Wells Fargo & Co. has reached a settlement with a former branch manager who claimed she was fired for blowing the whistle on employees who had been opening accounts without permission. The sales-pressure conduct at issue was a scandal that erupted in 2016. The settlement, finalized on Jan. 12, brought an end to Wells Fargo’s appeal of a U.S. Department of Labor order compelling the bank to reinstate the fired branch manager, Claudia Ponce de Leon, and pay her $577,500 in back wages, damages and legal fees. That decision came almost a year after Wells Fargo reached a $185 million settlement with federal regulators and the Los Angeles City Attorney’s Office resolving allegations over the widespread misconduct at the bank.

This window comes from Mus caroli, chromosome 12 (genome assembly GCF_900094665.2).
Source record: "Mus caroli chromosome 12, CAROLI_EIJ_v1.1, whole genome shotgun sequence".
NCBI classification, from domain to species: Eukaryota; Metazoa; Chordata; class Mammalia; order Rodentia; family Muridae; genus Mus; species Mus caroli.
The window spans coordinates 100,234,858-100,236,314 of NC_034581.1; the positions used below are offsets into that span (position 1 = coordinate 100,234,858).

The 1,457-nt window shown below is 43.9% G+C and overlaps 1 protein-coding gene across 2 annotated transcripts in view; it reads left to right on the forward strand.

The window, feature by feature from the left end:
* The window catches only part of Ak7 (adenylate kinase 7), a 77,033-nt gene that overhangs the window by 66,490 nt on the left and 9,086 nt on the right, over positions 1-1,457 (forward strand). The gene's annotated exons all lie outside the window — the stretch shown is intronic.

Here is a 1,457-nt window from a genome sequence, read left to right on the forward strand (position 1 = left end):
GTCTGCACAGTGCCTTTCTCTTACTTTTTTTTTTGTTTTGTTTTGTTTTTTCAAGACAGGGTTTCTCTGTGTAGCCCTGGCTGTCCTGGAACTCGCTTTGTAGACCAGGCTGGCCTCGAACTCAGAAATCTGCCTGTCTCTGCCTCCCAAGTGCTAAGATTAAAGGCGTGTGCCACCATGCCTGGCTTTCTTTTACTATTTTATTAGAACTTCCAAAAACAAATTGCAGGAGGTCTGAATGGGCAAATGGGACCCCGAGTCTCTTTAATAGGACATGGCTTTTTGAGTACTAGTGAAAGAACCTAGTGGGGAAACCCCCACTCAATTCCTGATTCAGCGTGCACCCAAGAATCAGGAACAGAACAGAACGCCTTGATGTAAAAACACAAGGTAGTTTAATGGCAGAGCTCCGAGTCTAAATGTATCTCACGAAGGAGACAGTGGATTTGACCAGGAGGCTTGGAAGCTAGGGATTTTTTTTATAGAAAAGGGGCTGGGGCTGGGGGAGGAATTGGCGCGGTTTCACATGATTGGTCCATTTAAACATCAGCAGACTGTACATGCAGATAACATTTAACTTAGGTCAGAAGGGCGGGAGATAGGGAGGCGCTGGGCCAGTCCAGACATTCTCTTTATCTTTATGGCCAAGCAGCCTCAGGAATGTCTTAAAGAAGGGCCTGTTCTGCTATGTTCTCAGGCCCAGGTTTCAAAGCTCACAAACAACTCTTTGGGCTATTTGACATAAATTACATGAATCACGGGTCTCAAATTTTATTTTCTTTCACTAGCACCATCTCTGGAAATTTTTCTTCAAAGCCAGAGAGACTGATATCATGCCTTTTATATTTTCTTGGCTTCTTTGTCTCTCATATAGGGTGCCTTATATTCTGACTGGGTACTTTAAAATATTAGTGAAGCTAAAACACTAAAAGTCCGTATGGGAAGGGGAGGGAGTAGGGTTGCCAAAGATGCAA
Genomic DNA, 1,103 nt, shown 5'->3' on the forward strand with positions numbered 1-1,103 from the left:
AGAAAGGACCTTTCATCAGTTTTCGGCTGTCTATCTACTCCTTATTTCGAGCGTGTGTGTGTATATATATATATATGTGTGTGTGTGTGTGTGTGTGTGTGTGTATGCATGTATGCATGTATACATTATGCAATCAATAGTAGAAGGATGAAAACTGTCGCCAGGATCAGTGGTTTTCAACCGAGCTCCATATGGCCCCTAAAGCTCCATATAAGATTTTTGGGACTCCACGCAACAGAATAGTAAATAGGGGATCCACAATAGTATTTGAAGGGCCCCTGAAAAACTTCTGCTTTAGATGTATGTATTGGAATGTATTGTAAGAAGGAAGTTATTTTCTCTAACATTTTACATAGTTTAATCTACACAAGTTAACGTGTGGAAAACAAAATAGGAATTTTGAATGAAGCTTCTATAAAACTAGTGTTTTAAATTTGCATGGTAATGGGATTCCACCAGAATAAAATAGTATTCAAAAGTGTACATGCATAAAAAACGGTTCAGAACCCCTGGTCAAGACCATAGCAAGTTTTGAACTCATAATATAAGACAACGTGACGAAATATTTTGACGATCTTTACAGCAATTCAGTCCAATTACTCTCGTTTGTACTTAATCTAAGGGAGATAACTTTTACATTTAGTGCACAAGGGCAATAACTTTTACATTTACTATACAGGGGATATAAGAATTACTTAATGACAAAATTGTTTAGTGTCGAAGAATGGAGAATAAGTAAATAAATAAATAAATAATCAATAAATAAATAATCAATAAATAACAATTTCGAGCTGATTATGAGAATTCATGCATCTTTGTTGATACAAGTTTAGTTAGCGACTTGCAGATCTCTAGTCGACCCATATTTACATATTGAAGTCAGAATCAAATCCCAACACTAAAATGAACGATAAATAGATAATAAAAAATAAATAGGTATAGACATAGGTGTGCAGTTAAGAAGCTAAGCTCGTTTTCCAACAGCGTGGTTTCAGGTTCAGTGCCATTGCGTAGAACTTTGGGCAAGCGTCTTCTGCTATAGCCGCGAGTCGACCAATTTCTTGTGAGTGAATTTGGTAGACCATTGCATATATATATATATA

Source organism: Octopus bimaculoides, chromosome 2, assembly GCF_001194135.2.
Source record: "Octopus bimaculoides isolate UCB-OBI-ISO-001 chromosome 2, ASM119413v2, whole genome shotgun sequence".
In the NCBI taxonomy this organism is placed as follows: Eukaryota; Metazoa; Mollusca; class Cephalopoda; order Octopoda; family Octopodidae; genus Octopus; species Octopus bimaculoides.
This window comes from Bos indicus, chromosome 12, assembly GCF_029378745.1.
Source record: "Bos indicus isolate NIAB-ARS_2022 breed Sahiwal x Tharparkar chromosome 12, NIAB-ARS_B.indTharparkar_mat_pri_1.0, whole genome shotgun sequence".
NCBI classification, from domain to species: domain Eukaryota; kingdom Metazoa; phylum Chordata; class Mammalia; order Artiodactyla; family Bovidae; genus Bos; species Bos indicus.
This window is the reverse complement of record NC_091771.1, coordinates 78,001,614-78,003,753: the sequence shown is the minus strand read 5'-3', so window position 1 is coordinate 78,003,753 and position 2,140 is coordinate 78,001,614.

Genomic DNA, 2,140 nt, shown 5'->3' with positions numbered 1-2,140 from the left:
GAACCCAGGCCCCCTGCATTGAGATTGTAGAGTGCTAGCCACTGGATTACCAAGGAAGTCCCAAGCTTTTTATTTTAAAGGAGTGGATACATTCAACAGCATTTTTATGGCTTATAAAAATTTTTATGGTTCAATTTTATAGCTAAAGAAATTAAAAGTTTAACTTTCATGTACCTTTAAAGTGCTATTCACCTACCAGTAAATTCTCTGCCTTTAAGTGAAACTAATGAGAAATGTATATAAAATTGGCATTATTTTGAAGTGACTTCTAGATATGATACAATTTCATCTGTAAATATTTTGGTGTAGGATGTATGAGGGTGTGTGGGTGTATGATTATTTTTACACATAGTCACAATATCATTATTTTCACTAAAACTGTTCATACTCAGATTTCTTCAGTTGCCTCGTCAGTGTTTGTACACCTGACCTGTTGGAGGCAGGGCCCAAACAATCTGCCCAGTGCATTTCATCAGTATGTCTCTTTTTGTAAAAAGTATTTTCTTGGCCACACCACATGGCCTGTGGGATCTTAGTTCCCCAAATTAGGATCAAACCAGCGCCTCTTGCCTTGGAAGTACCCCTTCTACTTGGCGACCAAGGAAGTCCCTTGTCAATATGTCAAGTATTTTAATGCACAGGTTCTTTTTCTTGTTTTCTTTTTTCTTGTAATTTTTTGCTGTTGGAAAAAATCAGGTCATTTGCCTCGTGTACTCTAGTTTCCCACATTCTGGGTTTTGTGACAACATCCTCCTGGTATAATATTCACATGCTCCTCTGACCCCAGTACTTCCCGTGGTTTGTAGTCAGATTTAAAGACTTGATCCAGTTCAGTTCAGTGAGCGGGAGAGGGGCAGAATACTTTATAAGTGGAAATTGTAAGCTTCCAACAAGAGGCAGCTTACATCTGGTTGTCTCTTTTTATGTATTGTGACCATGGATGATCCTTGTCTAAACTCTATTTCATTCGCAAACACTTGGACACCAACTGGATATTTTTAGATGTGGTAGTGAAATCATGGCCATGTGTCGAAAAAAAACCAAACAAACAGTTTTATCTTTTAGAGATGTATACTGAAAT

Wells Fargo and Ponce de Leon are to submit a copy of the settlement agreement by Feb. 9. The settlement has a confidentiality agreement.
Even though the Ponce de Leon matter is behind the bank, Wells Fargo has a wider whistleblower problem on its hands. In a regulatory filing last year, Wells Fargo said it is facing “multiple single Plaintiff Sarbanes-Oxley Act complaints and state law whistleblower actions filed with the Department of Labor or in various state courts alleging adverse employment actions for raising sales practice misconduct issues.”
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